Gold price holding its ground around $2,000 as U.S. Durable Goods Orders fall 1% in February, fourth monthly decline
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(Kitco News) - The gold market continues to trade on either side of $2,000 as the U.S. manufacturing sector continues to lose momentum.
Friday, the Commerce Department said that U.S. durable goods orders dropped 1.0% last month, following January's revised 5% decline. The data was weaker than expected; consensus expectations compiled by various news organizations called for durables to increase by 0.4%.
The report noted this was the fourth consecutive drop in durable goods orders.
Meanwhile, core durable goods, which excludes the volatile transportation sector, were unchanged last month, following January's revised increase of 0.4%. Economists were expecting to see a 0.2% rise.
Capital goods orders, excluding defense spending and the transportation sector, increased 0.2% in February. The data was slightly better than expected, as economists were looking for an unchanged reading. However, the report also noted a sharp revision, with January seeing a 0.3% increase compared to the previous estimate of 0.8%.
"Core orders were a tad stronger, but the magnitude of the revision erases any of the good news, and more," said Adam Button, chief currency strategist at Forexlive.com.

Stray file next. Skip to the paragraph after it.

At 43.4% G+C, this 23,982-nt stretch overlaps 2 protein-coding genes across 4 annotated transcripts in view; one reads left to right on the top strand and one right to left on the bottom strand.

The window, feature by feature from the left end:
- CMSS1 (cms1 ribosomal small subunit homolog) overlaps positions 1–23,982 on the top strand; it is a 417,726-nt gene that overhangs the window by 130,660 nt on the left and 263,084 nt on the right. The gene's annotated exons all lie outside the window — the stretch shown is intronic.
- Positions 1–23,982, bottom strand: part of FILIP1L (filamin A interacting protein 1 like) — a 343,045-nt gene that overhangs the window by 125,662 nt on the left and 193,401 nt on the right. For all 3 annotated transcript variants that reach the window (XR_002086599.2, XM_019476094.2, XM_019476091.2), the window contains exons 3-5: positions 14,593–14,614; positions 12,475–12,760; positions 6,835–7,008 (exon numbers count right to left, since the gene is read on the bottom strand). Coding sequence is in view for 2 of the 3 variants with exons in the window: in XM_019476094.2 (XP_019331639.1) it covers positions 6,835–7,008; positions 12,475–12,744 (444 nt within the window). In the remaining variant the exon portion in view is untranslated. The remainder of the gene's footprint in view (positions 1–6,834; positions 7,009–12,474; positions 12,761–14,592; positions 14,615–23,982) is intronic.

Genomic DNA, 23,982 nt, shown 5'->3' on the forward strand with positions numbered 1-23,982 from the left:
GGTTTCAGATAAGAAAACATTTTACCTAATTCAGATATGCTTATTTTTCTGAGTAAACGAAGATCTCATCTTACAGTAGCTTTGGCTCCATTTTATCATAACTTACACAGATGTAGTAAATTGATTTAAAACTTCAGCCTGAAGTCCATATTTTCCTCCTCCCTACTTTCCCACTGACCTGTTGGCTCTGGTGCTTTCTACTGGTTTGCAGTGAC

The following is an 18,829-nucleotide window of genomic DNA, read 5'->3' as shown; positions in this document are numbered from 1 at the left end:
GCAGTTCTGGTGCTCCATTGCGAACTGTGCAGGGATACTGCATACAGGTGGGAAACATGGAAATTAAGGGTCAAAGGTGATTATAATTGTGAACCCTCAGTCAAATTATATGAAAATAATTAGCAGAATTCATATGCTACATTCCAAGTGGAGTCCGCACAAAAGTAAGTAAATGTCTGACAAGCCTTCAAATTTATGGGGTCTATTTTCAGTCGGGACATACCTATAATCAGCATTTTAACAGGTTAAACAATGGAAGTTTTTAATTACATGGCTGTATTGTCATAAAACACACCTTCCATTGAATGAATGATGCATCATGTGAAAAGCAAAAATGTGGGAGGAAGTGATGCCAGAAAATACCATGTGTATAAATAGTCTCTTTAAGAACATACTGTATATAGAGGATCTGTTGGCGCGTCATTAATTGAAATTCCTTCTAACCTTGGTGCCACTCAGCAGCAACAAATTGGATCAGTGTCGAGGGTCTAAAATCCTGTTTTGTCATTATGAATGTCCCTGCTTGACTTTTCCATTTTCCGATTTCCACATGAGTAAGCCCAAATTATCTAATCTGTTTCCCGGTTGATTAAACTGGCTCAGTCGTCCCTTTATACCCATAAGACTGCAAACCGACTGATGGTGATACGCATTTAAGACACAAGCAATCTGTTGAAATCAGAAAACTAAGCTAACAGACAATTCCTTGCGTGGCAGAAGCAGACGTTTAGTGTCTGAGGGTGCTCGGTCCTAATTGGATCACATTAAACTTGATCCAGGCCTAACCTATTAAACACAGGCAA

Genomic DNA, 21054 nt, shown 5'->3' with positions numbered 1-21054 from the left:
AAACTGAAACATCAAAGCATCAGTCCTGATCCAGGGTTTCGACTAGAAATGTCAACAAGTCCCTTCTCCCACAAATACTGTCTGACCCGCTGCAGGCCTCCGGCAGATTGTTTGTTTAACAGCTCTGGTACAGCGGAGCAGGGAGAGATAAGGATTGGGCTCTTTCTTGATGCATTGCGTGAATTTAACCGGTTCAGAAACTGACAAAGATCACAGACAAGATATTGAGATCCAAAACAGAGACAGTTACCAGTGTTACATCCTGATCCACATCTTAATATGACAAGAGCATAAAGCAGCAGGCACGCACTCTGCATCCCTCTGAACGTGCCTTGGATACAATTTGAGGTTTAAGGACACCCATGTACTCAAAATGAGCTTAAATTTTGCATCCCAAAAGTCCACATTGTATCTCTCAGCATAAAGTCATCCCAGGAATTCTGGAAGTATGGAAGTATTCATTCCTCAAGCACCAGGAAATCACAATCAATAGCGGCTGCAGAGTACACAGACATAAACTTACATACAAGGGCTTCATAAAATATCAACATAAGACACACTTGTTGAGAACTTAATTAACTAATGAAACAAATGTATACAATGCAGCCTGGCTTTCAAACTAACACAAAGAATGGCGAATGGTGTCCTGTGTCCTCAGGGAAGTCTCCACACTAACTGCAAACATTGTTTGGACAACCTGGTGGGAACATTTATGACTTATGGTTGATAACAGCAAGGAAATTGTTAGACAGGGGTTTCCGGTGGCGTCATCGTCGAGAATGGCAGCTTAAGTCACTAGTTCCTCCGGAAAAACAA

The gold market has been firing on all cylinders in the last two weeks as safe-haven demand due to the global banking crisis has pushed prices to a one-year high at $2,000 an ounce. At the same time, disappointing economic data is also supporting gold prices as many expect a weaker economy will force the Federal Reserve to end its tightening cycle.
The gold market is holding relatively steady in initial reaction to the latest economic data. April gold futures last traded at $1,998.70 an ounce, up 0.17% on the day.
Andrew Hunter, deputy chief U.S. economist at Capital Economics, said that the latest manufacturing data continues to show the U.S. is creeping towards a recession.
“The 1.0% m/m fall in durable goods orders in February indicates that business equipment investment was continuing to weaken even before the banking turmoil arose. With business confidence likely to have taken a hit in recent weeks and banks tightening lending standards further, we suspect business investment has further to fall,” he said. “We expect the weakness in equipment investment to intensify from here, which is likely to help drag the wider economy into recession soon.”